Thursday, August 09, 2012

The Fantasia Daily, 2012.21 (8 August 2012): The Woman in the Septic Tank

I didn't necessarily mean to make my last day at Fantasia a short one, movie-wise; the last couple of days just tend to be tacked on late in the process and filled with repeat showings - in fact, the schedule for those last couple of days were often filled with TBAs in previous years. Another time, things got shuffled because a guest's travel plans changed quickly just before the schedule was finalized . This year, there were actually a few movies I was interested in seeing during the last days - Inseparable, Sleep Tight, and Septic Tank, so I was glad I'd added at least one day to the schedule originally announced. Some of the other stuff playinig today is stuff I'd already seen, so it wasn't too disappointing to miss the last day.

So, what did I do instead?

Official Stewart Museum cosplayers: Soldiers at the Stewart Museum prepare to fire upon the La Ronde amusement park.

I thought this might be a good time to hit the Stewart Museum, which I'd visited a few years ago and found really nifty. Luckily, I opted to do it today rather than yesterday (they're closed Monday and Tuesday) or in the last couple of years (they were closed for renovations for quite some time). A lot of work still seems to be going on; areas that were open the last time I went are locked up tight. I figured that there might be a lot of War of 1812 stuff for the 200th anniversery, considering how much they had last time I was there. Maybe they're saving it for a couple years from now, to celebrate the bicentennial of Canada's supposed victory.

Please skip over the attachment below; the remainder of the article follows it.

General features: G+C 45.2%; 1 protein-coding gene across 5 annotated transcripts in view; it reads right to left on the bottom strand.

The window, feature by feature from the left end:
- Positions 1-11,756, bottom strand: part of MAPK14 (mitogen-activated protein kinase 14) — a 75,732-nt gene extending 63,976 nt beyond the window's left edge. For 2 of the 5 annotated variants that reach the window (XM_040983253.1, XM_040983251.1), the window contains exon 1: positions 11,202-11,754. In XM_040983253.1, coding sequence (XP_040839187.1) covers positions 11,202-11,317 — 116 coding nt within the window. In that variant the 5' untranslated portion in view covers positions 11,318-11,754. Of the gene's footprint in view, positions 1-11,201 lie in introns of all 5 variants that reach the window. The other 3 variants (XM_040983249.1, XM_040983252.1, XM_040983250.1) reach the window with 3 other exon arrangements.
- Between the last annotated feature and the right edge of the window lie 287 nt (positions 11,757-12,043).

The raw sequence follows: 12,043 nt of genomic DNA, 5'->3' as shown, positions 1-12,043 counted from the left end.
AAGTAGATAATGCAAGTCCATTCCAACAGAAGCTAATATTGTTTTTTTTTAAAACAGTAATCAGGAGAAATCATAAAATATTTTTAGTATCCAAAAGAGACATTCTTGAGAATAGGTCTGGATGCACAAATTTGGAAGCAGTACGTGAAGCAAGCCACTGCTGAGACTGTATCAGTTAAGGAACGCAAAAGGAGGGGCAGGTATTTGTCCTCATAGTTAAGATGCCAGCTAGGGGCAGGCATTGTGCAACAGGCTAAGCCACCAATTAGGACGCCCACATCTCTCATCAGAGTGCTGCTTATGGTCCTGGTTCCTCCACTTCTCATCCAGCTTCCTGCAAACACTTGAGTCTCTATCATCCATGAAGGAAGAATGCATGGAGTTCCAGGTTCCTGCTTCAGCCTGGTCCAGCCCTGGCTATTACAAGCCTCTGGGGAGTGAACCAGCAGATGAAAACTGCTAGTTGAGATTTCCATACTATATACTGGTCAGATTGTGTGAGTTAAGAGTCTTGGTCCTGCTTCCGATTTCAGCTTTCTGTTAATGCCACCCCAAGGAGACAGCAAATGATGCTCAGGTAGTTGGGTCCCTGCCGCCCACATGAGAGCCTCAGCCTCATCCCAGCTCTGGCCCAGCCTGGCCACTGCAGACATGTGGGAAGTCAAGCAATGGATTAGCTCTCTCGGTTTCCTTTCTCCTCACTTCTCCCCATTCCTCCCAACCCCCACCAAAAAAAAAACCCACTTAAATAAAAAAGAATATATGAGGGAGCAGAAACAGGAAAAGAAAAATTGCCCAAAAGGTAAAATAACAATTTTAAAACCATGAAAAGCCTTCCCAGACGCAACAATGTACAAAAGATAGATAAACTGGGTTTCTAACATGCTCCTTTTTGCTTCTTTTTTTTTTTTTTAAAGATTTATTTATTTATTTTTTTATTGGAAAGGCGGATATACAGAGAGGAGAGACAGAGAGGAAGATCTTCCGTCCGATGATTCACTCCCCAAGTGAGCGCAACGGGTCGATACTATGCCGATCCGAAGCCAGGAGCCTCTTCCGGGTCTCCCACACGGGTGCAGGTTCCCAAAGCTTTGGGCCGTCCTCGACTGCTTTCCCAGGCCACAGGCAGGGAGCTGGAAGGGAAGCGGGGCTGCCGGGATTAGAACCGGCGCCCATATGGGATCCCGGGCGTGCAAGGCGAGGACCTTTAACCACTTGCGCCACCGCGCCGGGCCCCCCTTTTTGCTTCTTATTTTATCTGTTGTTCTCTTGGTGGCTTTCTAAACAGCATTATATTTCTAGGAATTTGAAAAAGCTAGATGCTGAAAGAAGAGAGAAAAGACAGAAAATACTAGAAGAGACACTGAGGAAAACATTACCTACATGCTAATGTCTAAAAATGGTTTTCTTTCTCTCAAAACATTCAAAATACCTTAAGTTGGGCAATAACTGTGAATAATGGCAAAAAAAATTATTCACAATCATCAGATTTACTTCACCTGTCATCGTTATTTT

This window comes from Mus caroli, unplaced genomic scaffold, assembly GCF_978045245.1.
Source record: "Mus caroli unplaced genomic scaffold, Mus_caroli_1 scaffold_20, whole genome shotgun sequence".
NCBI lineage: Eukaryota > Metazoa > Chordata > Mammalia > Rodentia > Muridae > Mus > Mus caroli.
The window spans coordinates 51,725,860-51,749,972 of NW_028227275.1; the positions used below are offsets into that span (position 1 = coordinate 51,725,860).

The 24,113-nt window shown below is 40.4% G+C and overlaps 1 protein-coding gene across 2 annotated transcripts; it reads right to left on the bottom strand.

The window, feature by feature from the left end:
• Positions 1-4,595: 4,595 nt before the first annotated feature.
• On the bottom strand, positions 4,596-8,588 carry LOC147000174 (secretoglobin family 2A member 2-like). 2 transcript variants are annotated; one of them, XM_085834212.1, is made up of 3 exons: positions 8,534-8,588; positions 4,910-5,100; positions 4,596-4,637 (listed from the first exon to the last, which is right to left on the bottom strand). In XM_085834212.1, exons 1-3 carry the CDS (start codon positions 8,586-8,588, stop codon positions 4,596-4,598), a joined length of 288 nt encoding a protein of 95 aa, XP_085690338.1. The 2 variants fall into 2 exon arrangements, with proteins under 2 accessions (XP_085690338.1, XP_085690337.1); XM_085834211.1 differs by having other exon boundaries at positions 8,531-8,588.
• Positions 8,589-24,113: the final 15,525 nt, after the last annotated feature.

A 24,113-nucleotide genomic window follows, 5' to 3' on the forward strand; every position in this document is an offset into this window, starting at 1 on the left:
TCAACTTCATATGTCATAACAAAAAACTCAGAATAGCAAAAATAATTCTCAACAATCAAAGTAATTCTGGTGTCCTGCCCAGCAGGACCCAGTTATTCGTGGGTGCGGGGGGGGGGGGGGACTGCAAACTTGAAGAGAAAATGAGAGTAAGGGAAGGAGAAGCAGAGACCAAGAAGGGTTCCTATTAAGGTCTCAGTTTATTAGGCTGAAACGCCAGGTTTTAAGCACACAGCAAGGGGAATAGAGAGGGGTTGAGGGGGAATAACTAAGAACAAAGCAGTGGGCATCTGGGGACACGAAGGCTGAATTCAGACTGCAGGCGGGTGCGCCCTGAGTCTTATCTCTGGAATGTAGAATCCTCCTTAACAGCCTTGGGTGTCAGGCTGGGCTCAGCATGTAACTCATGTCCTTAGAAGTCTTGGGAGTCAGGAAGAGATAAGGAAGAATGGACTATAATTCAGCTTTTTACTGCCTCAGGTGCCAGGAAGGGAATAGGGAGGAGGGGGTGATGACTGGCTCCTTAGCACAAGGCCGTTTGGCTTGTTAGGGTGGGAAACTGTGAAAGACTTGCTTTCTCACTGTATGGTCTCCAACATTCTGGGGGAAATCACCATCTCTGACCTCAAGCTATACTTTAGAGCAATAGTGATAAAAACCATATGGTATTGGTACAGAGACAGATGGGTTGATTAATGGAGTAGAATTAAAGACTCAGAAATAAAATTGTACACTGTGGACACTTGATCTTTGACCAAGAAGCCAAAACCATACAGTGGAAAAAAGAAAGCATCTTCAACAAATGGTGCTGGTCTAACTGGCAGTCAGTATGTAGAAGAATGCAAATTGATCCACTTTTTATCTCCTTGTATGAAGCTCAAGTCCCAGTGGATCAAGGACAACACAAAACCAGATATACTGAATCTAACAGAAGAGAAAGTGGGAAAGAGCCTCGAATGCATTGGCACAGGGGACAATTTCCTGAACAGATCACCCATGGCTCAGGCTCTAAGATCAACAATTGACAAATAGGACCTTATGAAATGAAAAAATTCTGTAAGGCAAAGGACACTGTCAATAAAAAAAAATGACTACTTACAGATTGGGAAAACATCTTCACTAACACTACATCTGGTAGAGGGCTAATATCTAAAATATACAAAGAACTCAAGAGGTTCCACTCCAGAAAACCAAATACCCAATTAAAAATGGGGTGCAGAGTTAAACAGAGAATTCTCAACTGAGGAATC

(Seriously, I love comparing how the War of 1812 is taught on various sides of the border. For this New Englander, it was a second war of independence to stop the British from blocking American trade and impressing American sailors into the Royal Navy; in Canada, America was harboring British deserters, invaded their territory, but the provincial militias turned the American Army back, marched south, burned Washington, DC, and America hasn't screwed with them again.)

Anyway, I took that picture because I thought it looked like the guys who shoot a cannon off every few hours were sick of the noise coming from the "La Ronde" amusement park next door and decided to do something about it.

Anyway, after walking around Parc Drapeau for a while, I went back Concordia-way to have a burger and see my last movie of the festival, and a guy at the next table took issue to me scribbling in the notebook I carry around that is full of notes from screenings and half-finished movie reviews. He was taking issue with a lot of things, but his friend came over to ask if I was writing about him. Especially weird because it was the second time during the festival that it had happened; some girls had done the same at Smoke's Poutinerie about a week before.

Is this a thing people get nervous about? I mean, I can't remember anyone ever asking me to stop fiddling with my phone (which has a freakin' camera) or asking someone at the next table to put their iPad away, but a 4-inch-square notebook is threatening? Weird.